USDA WASDE (Sept. 10): Wheat Supplies, Ending Stocks Reduced; Corn Supplies Up, Lower Oilseeds Crush Forecast

Washington, DC — The outlook for 2021/22 U.S. wheat this month is for reduced supplies, slightly higher domestic use, unchanged exports, and decreased ending stocks, according to the September USDA World Agricultural Supply and Demand Estimates report on Sept. 10.

Supplies are reduced as imports are lowered 10 million bushels to 135 million on the import pace. Food use is raised 2 million bushels to 964 million, reflecting an upward revision of 2020/21 food use.

The global wheat outlook for 2021/22 is for increased supplies, higher consumption, more trade, and higher ending stocks.

This month’s 2021/22 U.S. corn outlook is for larger supplies, increased feed and residual use, greater exports, and higher ending stocks.

Projected beginning stocks for 2021/22 are 70 million bushels higher based on a lower use forecast for 2020/21, with reductions in corn used for ethanol and exports.

Corn production for 2021/22 is forecast at 15.0 billion bushels, up 246 million from last month on increases to harvested area and yield.

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The national average yield is forecast at 176.3 bushels per acre, up 1.7 bushels, while harvested area for grain is forecast at 85.1 million acres, up 0.6 million.

Total U.S. corn use for 2021/22 is up 150 million bushels to 14.8 billion. Feed and residual use is raised 75 million bushels based mostly on a larger crop and lower expected prices. Exports for 2021/22 are up 75 million bushels to 2.5 billion.

With supply rising more than use, ending stocks are increased 166 million bushels to 1.4 billion. The season-average corn price received by producers is lowered 30 cents to $5.45 per bushel.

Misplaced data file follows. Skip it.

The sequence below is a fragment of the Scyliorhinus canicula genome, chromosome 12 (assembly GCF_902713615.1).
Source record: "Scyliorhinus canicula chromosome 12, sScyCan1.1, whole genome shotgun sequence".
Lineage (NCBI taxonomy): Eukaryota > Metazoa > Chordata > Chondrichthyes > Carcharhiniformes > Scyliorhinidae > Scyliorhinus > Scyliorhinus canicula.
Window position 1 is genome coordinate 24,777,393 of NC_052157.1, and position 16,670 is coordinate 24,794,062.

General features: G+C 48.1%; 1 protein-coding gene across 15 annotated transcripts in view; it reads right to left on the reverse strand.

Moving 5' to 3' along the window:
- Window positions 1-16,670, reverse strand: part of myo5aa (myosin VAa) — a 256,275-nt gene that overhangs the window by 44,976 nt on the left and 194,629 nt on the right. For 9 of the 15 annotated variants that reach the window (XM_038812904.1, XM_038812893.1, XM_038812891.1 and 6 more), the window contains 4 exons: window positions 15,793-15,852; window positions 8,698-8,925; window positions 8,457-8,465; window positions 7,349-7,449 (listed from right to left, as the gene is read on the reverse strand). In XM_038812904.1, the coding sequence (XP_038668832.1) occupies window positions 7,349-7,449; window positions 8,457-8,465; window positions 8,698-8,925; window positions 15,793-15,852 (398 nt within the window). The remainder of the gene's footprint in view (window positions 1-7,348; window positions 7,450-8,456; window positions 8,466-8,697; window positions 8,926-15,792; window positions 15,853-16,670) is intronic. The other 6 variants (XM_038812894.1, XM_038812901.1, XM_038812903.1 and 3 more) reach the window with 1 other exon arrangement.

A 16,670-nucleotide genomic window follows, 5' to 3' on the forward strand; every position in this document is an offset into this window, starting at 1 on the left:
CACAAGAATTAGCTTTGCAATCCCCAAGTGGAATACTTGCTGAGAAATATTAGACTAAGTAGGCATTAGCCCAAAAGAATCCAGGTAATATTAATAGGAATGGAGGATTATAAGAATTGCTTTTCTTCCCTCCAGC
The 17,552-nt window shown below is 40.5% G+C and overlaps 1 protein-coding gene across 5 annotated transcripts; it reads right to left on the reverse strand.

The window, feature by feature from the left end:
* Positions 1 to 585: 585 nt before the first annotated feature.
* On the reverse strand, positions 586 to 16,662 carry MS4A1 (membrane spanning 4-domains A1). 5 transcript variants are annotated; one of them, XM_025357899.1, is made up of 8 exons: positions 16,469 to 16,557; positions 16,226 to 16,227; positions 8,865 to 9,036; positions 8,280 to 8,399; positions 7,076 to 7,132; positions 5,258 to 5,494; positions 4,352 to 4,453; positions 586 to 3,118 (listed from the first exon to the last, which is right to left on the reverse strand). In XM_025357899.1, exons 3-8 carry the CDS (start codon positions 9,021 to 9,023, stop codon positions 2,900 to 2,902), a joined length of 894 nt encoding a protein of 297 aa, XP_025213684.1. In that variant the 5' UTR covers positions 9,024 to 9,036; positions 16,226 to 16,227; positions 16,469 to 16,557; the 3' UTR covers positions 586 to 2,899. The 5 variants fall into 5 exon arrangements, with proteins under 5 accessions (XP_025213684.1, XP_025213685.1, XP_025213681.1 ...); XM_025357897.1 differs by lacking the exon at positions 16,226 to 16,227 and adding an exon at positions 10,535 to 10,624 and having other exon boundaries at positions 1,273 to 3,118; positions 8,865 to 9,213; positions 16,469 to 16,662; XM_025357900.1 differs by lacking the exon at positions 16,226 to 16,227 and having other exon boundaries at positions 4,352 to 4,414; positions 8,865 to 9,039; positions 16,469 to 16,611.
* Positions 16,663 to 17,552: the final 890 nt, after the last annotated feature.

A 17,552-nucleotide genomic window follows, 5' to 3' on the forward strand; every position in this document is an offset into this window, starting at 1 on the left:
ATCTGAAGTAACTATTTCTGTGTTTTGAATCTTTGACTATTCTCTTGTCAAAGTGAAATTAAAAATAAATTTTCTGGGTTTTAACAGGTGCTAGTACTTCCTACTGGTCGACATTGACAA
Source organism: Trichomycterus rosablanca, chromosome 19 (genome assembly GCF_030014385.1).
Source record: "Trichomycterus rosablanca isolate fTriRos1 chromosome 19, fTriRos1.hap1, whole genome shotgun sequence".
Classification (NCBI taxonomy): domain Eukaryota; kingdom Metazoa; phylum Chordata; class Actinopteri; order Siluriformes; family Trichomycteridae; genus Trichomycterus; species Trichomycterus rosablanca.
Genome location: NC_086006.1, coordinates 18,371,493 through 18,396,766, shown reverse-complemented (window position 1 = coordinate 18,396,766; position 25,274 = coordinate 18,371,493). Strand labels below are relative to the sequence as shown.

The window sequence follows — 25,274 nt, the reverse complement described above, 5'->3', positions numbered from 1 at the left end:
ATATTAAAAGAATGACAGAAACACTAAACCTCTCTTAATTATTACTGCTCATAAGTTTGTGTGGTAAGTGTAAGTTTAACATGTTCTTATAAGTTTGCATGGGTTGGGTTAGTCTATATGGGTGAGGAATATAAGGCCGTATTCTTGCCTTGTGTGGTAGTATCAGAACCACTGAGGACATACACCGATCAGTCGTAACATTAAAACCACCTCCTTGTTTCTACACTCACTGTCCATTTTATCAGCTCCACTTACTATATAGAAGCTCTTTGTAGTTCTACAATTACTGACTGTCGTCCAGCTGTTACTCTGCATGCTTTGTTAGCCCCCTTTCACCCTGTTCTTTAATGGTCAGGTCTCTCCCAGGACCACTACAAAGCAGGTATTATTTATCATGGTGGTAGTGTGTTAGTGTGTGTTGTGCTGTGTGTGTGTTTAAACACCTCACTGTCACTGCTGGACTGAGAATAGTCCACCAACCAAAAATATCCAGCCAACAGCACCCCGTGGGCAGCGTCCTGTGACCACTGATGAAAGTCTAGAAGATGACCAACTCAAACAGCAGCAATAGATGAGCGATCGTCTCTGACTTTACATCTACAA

This month’s 2021/22 foreign coarse grain outlook is for larger production, greater trade, and increased stocks relative to last month.

U.S. soybean supply and use changes for 2021/22 include higher beginning stocks, production, exports, ending stocks, and lower crush.

Higher beginning stocks reflect a lower crush forecast for 2020/21. Soybean production is projected at 4.4 billion bushels, up 35 million with lower harvested area more than offset by a higher yield forecast of 50.6 bushels per acre.

Harvested area is down 0.3 million from the August forecast. Soybean crush is reduced 25 million bushels reflecting a lower forecast for domestic soybean meal disappearance.

The soybean export forecast is raised 35 million bushels on increased supplies and lower prices. Ending stocks are projected at 185 million bushels, up 30 million from last month.

The 2021/22 foreign oilseed supply and demand forecasts include higher beginning stocks and lower production, exports, and crush.

Lower canola supplies for Canada leads to lower exports of the oilseed and products to the EU, China, and the United States.

To read the full report, click here.

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